Frictions in a Competitive, Regulated Market: Evidence from Taxis
This paper presents a dynamic general equilibrium model of a taxi market. The model is estimated using data from New York City yellow cabs. Two salient features by which most taxi markets deviate from the efficient market ideal are, first, matching frictions created by the need for both market sides to physically search for trading partners, and second, regulatory limitations to entry. To assess the importance of these features, we use the model to simulate the effect of changes in entry, alternative matching technologies, and different market density. We use the geographical features of the matching process to back out unobserved demand through a matching simulation. This function exhibits increasing returns to scale, which is important to understand the impact of changes in this market and has welfare implications. For instance, although alternative dispatch platforms can be more efficient than street-hailing, platform competition is harmful because it reduces effective density.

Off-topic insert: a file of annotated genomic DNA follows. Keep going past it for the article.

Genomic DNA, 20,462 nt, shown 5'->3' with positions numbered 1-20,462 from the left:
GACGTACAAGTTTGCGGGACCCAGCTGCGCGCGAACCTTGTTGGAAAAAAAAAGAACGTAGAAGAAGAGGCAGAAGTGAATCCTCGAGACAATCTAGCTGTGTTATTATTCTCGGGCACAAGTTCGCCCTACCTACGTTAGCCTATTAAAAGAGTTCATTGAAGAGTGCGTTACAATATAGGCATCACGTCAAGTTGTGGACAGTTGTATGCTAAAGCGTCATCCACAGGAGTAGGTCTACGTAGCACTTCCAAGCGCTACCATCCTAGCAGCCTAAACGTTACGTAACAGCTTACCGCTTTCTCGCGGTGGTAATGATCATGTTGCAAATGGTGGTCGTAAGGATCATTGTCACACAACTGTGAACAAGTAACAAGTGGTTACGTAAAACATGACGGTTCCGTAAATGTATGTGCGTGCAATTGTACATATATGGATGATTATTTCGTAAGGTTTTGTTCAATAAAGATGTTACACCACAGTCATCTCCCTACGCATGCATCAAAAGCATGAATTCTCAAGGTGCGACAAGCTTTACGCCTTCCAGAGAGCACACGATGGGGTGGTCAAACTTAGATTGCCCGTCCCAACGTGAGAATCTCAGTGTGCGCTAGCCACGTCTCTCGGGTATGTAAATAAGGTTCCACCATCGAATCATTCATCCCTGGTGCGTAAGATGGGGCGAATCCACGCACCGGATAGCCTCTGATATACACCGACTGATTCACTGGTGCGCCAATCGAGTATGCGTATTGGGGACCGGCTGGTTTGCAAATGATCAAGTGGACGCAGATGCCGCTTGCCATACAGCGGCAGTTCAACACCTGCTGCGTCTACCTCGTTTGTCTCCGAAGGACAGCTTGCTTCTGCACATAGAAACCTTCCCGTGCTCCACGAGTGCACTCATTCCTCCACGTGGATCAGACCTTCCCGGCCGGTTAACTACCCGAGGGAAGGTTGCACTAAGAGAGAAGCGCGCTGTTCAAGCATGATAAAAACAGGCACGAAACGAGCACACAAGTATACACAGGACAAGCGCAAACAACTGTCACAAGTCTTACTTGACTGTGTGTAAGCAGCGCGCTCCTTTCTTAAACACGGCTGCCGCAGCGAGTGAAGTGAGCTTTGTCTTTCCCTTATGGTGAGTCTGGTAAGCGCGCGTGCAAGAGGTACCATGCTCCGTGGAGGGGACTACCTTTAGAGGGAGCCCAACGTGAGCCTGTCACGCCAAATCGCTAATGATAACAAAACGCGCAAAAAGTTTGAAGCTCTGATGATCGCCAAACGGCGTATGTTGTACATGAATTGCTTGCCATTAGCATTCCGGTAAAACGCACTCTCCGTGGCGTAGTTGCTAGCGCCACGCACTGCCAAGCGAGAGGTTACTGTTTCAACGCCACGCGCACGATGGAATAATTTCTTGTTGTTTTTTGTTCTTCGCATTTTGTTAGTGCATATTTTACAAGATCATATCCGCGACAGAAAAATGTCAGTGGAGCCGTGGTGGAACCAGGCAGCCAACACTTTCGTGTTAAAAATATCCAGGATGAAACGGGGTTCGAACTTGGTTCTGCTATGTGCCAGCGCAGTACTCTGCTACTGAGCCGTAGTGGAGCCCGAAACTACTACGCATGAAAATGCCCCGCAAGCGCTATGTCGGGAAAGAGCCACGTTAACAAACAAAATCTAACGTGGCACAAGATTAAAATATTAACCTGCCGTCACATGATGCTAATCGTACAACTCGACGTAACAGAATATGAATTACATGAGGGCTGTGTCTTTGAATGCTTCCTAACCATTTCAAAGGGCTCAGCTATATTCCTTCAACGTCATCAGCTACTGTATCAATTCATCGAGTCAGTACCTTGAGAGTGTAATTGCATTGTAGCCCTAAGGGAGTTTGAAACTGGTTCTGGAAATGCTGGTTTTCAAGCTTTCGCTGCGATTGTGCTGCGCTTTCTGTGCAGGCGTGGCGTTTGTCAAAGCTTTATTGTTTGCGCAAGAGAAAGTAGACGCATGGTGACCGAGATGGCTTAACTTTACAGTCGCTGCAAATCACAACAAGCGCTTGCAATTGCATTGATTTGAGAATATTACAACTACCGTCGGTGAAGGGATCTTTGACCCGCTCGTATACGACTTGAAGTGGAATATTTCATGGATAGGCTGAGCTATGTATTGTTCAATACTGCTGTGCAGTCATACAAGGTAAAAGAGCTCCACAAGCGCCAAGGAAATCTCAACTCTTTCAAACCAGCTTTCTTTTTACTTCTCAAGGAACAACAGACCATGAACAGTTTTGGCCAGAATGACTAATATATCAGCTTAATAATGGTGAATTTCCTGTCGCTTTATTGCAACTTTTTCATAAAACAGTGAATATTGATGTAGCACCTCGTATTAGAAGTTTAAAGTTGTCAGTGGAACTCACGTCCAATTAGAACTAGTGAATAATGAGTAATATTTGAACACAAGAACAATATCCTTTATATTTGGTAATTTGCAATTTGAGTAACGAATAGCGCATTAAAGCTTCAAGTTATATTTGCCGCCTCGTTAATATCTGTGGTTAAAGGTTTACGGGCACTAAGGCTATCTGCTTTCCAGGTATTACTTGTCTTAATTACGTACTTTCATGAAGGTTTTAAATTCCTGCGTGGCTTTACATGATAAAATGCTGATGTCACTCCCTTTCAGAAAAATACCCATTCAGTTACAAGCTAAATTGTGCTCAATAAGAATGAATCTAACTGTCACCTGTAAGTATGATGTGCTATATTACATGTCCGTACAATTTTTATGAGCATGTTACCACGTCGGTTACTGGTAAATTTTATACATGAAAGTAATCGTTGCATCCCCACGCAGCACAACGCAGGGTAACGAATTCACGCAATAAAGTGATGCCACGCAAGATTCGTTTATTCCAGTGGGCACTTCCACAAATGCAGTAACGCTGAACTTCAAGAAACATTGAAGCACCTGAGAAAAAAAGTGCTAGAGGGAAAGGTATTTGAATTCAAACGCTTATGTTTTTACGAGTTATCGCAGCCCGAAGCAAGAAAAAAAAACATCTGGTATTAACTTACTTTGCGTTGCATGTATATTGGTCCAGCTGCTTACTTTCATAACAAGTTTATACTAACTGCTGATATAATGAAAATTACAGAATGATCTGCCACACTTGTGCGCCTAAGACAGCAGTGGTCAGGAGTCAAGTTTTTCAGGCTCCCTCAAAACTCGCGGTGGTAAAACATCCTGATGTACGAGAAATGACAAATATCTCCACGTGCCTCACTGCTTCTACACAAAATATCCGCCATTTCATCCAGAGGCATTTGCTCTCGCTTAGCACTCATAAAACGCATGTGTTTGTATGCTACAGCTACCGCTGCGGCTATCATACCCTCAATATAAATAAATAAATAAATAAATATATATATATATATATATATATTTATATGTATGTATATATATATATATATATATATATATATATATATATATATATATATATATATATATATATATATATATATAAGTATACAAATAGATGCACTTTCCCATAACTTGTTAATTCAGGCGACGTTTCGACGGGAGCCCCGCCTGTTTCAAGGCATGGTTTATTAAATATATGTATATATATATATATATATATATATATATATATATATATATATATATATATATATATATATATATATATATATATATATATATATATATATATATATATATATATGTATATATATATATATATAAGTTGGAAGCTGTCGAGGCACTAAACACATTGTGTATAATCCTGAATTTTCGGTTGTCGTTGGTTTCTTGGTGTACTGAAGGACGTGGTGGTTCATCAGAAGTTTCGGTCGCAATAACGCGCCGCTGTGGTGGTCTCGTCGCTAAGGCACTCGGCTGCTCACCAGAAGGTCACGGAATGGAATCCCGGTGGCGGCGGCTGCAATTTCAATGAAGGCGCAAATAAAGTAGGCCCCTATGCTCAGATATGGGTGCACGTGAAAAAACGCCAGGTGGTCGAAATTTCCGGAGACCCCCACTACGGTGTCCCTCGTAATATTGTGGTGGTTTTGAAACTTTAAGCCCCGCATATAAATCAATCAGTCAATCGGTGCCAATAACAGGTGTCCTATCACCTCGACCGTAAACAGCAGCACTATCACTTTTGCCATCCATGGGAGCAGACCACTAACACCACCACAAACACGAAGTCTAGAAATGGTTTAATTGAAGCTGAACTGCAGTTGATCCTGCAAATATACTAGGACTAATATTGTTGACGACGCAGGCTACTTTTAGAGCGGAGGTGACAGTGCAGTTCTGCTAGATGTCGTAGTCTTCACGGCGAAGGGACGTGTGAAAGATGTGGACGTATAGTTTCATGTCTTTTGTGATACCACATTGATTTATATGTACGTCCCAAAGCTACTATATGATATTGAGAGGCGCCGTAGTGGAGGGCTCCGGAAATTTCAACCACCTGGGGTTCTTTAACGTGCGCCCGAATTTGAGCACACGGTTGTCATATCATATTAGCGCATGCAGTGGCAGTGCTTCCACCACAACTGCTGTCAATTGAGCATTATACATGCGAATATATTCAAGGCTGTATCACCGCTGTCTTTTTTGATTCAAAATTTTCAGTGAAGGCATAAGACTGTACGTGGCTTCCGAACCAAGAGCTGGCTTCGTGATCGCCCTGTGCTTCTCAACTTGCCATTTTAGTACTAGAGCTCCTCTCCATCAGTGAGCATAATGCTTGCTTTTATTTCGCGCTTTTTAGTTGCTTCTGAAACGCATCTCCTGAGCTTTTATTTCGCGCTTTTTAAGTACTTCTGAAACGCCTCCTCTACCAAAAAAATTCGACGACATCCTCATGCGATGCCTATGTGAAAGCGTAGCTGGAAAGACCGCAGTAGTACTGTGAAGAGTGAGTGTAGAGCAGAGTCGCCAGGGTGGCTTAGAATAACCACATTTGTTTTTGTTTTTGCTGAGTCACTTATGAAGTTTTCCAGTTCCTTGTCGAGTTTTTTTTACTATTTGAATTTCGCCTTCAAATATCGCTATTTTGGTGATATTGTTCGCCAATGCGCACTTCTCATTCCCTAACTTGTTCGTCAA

We are extremely grateful to Claudio T. Silva, Nivan Ferreira, Masayo Ota, and Juliana Freire for giving us access to the TPEP data and their help and patience to familiarize us with it. Jean-Francois Houde, Myrto Kalouptsidi, Nicola Persico, and Bernardo S. da Silveira, an editor and four referees offered very helpful feedback. Milena Almagro Garcia provided excellent research assistantship. We gratefully acknowledge financial support from the National Science Foundation via grant SES-1558857. The views expressed herein are those of the authors and do not necessarily reflect the views of the National Bureau of Economic Research.
Guillaume R. Fréchette & Alessandro Lizzeri & Tobias Salz, 2019. "Frictions in a Competitive, Regulated Market: Evidence from Taxis," American Economic Review, vol 109(8), pages 2954-2992. citation courtesy of